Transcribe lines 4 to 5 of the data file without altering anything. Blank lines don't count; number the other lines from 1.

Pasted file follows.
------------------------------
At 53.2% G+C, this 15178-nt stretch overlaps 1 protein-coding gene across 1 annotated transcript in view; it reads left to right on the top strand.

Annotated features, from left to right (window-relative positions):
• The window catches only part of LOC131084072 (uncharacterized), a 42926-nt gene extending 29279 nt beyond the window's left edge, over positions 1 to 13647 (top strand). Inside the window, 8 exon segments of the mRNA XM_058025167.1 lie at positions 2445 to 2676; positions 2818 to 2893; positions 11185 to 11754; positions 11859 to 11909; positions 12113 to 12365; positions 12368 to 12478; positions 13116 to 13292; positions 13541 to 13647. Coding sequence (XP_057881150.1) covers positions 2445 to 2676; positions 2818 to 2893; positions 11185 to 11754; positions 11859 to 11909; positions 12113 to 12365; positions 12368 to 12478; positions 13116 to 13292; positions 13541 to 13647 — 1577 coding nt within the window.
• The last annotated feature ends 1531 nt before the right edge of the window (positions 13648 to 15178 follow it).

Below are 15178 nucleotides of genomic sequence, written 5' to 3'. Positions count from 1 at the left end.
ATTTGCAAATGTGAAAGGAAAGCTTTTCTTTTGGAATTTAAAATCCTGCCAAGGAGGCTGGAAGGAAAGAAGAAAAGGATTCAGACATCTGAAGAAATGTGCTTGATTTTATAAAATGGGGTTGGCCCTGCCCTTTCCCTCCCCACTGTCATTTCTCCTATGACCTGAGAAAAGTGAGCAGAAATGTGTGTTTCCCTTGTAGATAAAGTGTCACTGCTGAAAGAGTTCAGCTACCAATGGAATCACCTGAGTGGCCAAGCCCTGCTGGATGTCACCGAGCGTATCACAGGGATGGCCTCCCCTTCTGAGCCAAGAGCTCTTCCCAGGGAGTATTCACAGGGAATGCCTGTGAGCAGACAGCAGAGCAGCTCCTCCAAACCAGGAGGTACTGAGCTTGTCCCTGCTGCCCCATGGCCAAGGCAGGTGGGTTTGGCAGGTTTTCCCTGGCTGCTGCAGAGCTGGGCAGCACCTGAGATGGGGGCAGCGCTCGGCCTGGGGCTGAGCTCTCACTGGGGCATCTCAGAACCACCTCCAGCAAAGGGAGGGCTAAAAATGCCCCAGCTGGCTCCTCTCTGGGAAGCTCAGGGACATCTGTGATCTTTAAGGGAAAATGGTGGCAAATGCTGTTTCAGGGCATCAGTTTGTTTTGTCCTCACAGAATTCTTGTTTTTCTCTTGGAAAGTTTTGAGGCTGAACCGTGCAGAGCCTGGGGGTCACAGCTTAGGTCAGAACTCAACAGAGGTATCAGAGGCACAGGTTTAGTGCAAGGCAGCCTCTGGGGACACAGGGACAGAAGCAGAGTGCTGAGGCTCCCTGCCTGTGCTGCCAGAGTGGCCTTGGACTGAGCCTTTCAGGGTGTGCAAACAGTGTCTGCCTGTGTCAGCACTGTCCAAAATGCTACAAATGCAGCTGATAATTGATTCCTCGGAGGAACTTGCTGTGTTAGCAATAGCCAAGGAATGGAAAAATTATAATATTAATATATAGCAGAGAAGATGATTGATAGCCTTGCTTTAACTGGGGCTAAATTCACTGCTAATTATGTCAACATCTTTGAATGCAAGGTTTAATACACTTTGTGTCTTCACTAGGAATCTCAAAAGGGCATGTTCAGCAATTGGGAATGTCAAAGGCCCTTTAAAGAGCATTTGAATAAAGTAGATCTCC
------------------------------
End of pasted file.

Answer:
• The last annotated feature ends 1531 nt before the right edge of the window (positions 13648 to 15178 follow it).

Below are 15178 nucleotides of genomic sequence, written 5' to 3'. Positions count from 1 at the left end.